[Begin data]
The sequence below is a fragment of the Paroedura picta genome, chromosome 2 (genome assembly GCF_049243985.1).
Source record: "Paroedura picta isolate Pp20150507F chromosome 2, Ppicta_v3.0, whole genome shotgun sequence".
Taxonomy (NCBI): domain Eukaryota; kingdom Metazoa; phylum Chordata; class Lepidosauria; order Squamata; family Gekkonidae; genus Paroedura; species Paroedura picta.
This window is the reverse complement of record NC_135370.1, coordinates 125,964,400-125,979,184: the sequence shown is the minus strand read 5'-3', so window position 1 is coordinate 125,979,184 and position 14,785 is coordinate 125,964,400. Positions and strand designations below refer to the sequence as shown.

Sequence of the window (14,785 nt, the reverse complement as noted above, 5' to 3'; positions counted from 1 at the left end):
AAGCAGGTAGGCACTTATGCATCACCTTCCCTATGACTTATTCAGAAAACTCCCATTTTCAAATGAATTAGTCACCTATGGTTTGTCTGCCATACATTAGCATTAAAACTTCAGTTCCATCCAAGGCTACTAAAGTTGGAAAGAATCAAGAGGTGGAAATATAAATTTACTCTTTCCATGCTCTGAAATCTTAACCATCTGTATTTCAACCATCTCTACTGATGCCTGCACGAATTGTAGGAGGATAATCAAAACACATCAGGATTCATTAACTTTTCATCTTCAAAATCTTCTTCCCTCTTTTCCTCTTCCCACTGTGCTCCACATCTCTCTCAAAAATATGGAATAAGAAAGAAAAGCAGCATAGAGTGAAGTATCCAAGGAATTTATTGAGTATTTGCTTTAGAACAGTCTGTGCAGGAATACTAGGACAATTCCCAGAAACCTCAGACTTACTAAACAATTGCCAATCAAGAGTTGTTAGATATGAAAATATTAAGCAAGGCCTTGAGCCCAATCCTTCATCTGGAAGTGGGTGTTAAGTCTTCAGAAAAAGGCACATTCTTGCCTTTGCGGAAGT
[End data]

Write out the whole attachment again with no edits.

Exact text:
The sequence below is a fragment of the Paroedura picta genome, chromosome 2 (genome assembly GCF_049243985.1).
Source record: "Paroedura picta isolate Pp20150507F chromosome 2, Ppicta_v3.0, whole genome shotgun sequence".
Taxonomy (NCBI): domain Eukaryota; kingdom Metazoa; phylum Chordata; class Lepidosauria; order Squamata; family Gekkonidae; genus Paroedura; species Paroedura picta.
This window is the reverse complement of record NC_135370.1, coordinates 125,964,400-125,979,184: the sequence shown is the minus strand read 5'-3', so window position 1 is coordinate 125,979,184 and position 14,785 is coordinate 125,964,400. Positions and strand designations below refer to the sequence as shown.

Sequence of the window (14,785 nt, the reverse complement as noted above, 5' to 3'; positions counted from 1 at the left end):
AAGCAGGTAGGCACTTATGCATCACCTTCCCTATGACTTATTCAGAAAACTCCCATTTTCAAATGAATTAGTCACCTATGGTTTGTCTGCCATACATTAGCATTAAAACTTCAGTTCCATCCAAGGCTACTAAAGTTGGAAAGAATCAAGAGGTGGAAATATAAATTTACTCTTTCCATGCTCTGAAATCTTAACCATCTGTATTTCAACCATCTCTACTGATGCCTGCACGAATTGTAGGAGGATAATCAAAACACATCAGGATTCATTAACTTTTCATCTTCAAAATCTTCTTCCCTCTTTTCCTCTTCCCACTGTGCTCCACATCTCTCTCAAAAATATGGAATAAGAAAGAAAAGCAGCATAGAGTGAAGTATCCAAGGAATTTATTGAGTATTTGCTTTAGAACAGTCTGTGCAGGAATACTAGGACAATTCCCAGAAACCTCAGACTTACTAAACAATTGCCAATCAAGAGTTGTTAGATATGAAAATATTAAGCAAGGCCTTGAGCCCAATCCTTCATCTGGAAGTGGGTGTTAAGTCTTCAGAAAAAGGCACATTCTTGCCTTTGCGGAAGT